How far can oil prices fall?

  • The lowest oil price in over 7 months
  • Drawing a line in the sand
  • An investor with a conscience

I want you to take a look at
an 8-month chart of crude oil prices.

The blue line is a 50-day
moving average, and the red line is a 200-day moving average.

I hate throwing up multiple
indicators and overlays on a single chart, because it distracts from the simple
usefulness of looking at price over time.  The more you add to a chart,
the less easy it is to look at and get useful information from. But in this
case the moving day averages help with my analysis.

In this
case, we can see that oil prices have fallen to their lowest levels in nearly 8

The moving averages show us
a slightly different story: until the first week of May, oil was trading mostly
above its 50 day average, and well above its 200 day average. 

That all changed, and now,
crude is selling below its average price for both 50 and 200 past trading

Blah blah blah.  I hate
it when writers show a fancy chart and then spew a bunch of analysis without
drawing a line in the sand and giving me their unvarnished opinion.

So here’s
my prediction for oil: unless the unlikely happens, and oil prices rebound
dramatically in the next 10 days, I think they’ll hit $66 – or maybe even $60 a
barrel by the end of June. 

My general prediction for a
low coming after the next 10 days is in line with research from Energy Analyst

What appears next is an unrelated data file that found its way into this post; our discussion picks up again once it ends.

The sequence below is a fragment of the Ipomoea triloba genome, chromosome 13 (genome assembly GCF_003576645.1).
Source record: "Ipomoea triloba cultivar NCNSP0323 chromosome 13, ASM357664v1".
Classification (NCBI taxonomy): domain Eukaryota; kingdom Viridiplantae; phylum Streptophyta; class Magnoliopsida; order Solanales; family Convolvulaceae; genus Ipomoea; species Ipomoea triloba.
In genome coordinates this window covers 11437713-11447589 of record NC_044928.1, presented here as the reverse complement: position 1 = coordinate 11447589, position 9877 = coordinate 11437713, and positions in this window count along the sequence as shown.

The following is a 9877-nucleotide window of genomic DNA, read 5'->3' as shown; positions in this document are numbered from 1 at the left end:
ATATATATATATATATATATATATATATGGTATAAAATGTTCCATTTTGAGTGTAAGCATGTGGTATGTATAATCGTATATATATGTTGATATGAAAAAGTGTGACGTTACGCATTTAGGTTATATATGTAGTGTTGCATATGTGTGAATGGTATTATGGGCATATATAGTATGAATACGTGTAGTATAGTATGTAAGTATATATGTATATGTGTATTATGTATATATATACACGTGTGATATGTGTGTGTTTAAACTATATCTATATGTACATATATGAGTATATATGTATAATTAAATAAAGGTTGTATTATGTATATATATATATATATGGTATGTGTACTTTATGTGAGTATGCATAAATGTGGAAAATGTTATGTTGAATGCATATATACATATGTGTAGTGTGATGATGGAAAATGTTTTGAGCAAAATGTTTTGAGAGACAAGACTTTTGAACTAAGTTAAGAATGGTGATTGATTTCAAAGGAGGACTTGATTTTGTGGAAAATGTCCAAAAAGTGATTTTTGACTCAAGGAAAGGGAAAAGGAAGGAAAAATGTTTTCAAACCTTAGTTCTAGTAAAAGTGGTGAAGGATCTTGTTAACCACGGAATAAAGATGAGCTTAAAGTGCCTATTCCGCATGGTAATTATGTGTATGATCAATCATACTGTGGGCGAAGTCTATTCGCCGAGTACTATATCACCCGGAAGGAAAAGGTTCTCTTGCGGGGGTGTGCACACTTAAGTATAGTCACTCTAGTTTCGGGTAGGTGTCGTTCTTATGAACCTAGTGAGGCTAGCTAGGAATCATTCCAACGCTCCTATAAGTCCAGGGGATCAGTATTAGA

Gregor Macdonald, who contributes to Energy World Profits

Gregor has been looking at
seasonal tendencies going back 25 years, and it’s normal for crude oil to hit
an initial high in April, and then bottom in June before hitting a new, higher
high later in the summer. 

So my point is that if
you’re currently a shareholder in oil stocks, don’t sell. 
But you should look for opportunities to add to your positions.  I believe
the time will come between now and the last week in June.

To take advantage of these
lower prices, which may never be this low again, I’ve talked about buying BP
(NYSE: BP).  Seasonally low oil prices are the last of this company’s
worries, as the spill in the Gulf of Mexico seems to be snaking its way towards
the Florida Keys.  I don’t know how much
more hated this company can get. But regardless of what happens, I’m confident
that BP will still be in the business of selling oil for many years after this
disaster is just an unpleasant memory. 

 They’re paying a 7.2%
dividend, and that’s something that almost never happens with a huge blue chip
company.  As I said on Monday, if you buy $22,000 worth of this company,
the dividend could pay for your gasoline for the rest of your life. 

But on the
drive in today, I had a chat with Tyler Laundon, one of the top researchers
here at Wyatt Research.  I mentioned what a great buy BP is right
now, and he said, “I don’t consider myself to be a particularly
environmentally conscious investor, but at some point you have to draw the
line.  It might not be logical, or particularly investment savvy, but I
just don’t want to put my money into a company that’s responsible for such a

I’m sure Tyler isn’t the only investor out there who
just doesn’t want to invest with BP, no matter how attractive the stock

If you’re in that camp, I
can recommend an American oil company that doesn’t drill offshore, and has the
potential to be at least as profitable as BP.  This company is drilling in
what’s known as the Bakken – a location in North Dakota with reserves upwards of over
100 billion barrels of oil. 

I encourage you to read
Chief Investment Strategist Ian Wyatt’s full report on this company by clicking here.  More importantly, I hope you take
advantage of falling oil prices to build a position in fairly valued oil

It could be the best time to
make the best investment of your life.

Good investing,

Kevin McElroy


Resource Prospector

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